B&W biopic ‘Mank’ a word-heavy, self-important drive through Old Hollywood and the writing of ‘Citizen Kane’

Listen up: Gary Oldman as Herman J Mankiewicz in David Fincher’s ‘Mank”.

MANK ** (132 minutes) M
For filmmakers with a passion project the most important thing isn’t just to get their beloved film made, it is surely to be sure they fully convey to their audience the passion that drove them to champion their pet project from dream to opening night.

Regrettably, and perhaps inexplicably, David Fincher (Fight Club; The Social Network; Seven) just cannot bring his largely inanimate, word-heavy story of Old Hollywood fixture Herman J. Mankiewicz to life.

Not to be confused with his younger, infinitely more talented and noteworthy brother Joseph L Mankiewicz (Dragonwyck; Julius Caesar; Guys & Dolls; Cleopatra, etc etc), Herman is best-known as the writer of the original draft of Orson Welles’ Citizen Kane, and for being a hopeless alcoholic.

Based on a screenplay written by the director’s late father Jack Fincher and originally slated for production more than 20 years ago, Mank concentrates on the inspiration Mankiewicz drew upon for Citizen Kane, namely his relationships with media titan William Randolph Hearst (Charles Dance) and his actress/wife Marion Davies (Amanda Seyfried). The story flashes back from Mank’s recovery after a car accident in 1940 to the early 1930s when he was a regular at San Simeon, Hearst’s mountain-sized estate and playground.

As “Mank” Gary Oldman is hammy as heck, playing the souse as one of those imbued drunks whose genius is roused by booze and who are blessed with a gift for highly articulate outbursts, usually before throwing up.

Shot in black-and-white, the film boasts some pretty period decorations but fails miserably in its half-hearted attempt to replicate the texture of films from the period.

Fincher puts in a couple of phony reel change markers (aka cigarette burns), a pointless style gesture given how the film has the crisp look of HD video and is shot in 2.35 aspect ratio, a format popular in the 1950s but alien to the 1930s and 1940s. (Quentin Tarantino was much better at this kind of thing with his 2004 car-chase classic Death Proof.)

Mank can also be faulted for being pretentious and self-important.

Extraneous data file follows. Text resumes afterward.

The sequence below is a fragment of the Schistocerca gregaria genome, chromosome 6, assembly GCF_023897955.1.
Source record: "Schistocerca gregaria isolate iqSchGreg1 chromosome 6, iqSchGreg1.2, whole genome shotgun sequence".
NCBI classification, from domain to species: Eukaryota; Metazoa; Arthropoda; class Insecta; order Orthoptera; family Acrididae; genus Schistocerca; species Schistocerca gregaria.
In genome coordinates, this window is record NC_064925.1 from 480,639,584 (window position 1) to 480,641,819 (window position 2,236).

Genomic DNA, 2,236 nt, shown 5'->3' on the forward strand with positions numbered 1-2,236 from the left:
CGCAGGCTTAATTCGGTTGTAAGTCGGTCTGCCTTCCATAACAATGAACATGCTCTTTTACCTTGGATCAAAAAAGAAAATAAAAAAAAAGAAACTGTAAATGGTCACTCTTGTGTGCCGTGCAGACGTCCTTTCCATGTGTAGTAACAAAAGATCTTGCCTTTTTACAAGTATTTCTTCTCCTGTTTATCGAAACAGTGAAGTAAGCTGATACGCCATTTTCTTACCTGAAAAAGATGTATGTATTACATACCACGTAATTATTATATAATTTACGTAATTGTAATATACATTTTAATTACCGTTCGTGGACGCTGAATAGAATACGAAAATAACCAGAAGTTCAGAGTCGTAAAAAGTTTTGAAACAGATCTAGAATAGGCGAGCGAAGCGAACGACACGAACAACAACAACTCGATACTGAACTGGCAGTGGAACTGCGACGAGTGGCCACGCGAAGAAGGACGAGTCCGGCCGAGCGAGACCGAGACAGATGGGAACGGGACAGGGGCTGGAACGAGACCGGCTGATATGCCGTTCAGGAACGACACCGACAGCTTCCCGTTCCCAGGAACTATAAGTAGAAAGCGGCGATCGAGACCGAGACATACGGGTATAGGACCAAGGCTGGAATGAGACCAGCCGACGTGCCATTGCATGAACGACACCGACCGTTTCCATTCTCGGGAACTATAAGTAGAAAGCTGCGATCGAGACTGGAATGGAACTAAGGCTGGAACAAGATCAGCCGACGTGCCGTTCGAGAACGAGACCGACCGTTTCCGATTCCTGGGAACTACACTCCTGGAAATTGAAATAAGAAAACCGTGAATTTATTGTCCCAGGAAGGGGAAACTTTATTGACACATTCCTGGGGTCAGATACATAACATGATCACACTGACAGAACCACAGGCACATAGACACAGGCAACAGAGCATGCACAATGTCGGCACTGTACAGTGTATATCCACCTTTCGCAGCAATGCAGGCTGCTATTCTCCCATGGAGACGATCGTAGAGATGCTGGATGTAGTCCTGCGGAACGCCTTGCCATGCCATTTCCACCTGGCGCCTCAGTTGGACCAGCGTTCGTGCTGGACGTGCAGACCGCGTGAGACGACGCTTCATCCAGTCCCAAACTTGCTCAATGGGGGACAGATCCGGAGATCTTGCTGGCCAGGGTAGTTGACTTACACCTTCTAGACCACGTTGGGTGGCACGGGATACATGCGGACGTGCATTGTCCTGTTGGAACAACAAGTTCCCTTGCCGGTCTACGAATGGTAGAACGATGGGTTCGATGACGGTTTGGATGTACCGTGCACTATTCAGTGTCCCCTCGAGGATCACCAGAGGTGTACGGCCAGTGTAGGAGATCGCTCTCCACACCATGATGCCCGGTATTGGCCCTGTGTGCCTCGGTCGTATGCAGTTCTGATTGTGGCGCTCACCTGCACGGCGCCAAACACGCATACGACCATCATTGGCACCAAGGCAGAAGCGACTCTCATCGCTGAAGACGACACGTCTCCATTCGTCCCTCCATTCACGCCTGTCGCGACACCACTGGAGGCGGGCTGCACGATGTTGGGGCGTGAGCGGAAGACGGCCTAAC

With much of the drama taking place around the offices and sound stages of the Old Hollywood dream-making machine, you can feel the film desperately straining to say something significant and meaningful about the art of movies.

Thus we have MGM studio head Louis B Mayer (Arliss Howard, forever Cowboy from Stanley Kubrick’s Full Metal Jacket) spouting this sage advice to the Brothers Mankiewicz during an admittedly impressive tracking shot:

“This is a business where the buyer gets nothing for his money but a memory. What he bought still belongs to the man who sold it. That’s the real magic of the movies.”

True back then, for sure, and for decades hence, but not today when you can forever own a film – any film – for a few cents (and often for free). As an ironic comment on film culture the moment works as wistful nostalgia, yet the ham-fisted way the scene is composed suggests it’s intended as some soul-stirring observation about the essence of cinema. No sale.

On top of all that, Mank makes a strained, elongated effort to comment on present-day America. Hearst is a propagandist for a Republican candidate and when Mank discovers that he is producing political spots that fabricate man-in-the-street vox pops he goes ballistic. The reference here, of course, is to the Trump era and the proliferation of fake news.

Yah. Gee Wizz. Talk about cutting political commentary.

Designed for hardcore cineastes who will delight at all the name dropping, Mank has its moments but its lack of pace and air of self-congratulation make it a contender for one of the most overrated films of 2020.

On Netflix